Two poultry workers in England test positive for bird flu

The two poultry workers had recently worked on an infected poultry farm in England, UK Health Security Agency explained
The two poultry workers had recently worked on an infected poultry farm in England, UK Health Security Agency explained

Avian influenza has been confirmed in two poultry workers after they came into contact with infected birds, the UK Health Security Agency (UKHSA) has said.

The two people returning positive tests are known to have recently worked on an infected poultry farm in England, UKHSA said on Tuesday evening (16 May).

Neither has experienced any symptoms of avian influenza and both have since tested negative.

The agency said it detected the virus following the introduction of an asymptomatic testing programme for people who have been in contact with infected birds.

Detection of avian influenza in poultry workers can follow contamination of the nose and throat from breathing in material on the affected farm or can be true infection.

UKHSA said it can be difficult to distinguish these in people who have no symptoms.

Based on the timing of exposures and test results, it said one individual is likely to have had contamination of the nose and/or throat from material inhaled on the farm, while for the second individual it is more difficult to determine which is the case.

Further investigation is under way, but precautionary contact tracing has been undertaken for the second individual.

UKHSA said it has not detected evidence of human-to-human transmission and these detections do not change the level of risk to human health, which remains 'very low'.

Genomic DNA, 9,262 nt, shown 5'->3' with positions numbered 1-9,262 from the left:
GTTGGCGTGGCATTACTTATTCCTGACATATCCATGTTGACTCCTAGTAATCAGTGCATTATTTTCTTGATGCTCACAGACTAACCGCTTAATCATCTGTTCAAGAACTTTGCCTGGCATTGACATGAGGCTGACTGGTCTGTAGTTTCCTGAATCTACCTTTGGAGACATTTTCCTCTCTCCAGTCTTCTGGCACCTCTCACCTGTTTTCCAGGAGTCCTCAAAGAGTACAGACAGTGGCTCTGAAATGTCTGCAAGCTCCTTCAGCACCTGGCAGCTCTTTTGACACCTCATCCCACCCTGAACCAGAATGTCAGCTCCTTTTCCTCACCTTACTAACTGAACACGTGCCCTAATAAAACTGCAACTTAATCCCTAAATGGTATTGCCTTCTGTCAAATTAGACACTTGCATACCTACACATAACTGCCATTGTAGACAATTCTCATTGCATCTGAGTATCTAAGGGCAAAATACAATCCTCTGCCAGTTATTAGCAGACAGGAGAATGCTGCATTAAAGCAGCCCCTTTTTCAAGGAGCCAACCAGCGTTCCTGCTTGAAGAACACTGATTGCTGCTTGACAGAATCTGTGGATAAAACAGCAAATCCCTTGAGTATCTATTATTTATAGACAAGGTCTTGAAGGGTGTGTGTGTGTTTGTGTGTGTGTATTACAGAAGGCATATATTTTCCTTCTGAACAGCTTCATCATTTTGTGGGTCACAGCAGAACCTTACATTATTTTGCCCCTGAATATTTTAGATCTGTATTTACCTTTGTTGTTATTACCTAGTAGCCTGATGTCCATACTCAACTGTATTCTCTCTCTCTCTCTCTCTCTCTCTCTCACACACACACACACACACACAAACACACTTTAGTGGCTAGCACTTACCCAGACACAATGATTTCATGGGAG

Professor Susan Hopkins, chief medical advisor at UKHSA, said current evidence suggested that bird flu viruses do not spread easily to people.

"However, we know already that the virus can spread to people following close contact with infected birds," she said.

"This is why, through screening programmes like this one, we are monitoring people who have been exposed to learn more about this risk.

"Globally there is no evidence of spread of this strain from person to person, but we know that viruses evolve all the time and we remain vigilant for any evidence of changing risk to the population."

In the asymptomatic surveillance programme, workers are asked to take swabs of their nose and throat which are tested for the presence of influenza virus, during the 10 days after their exposure.

In some cases they may also be asked to have finger prick blood tests to see if UKHSA can detect antibodies against avian influenza, suggestive of an immune response in the blood.

As part of public health response, the agency follows up all individuals who have been in contact with a confirmed human case of avian influenza.

For those with the highest risk exposures, it may offer testing and antivirals, to help protect them from infection as well as to reduce the risk of passing infection to others.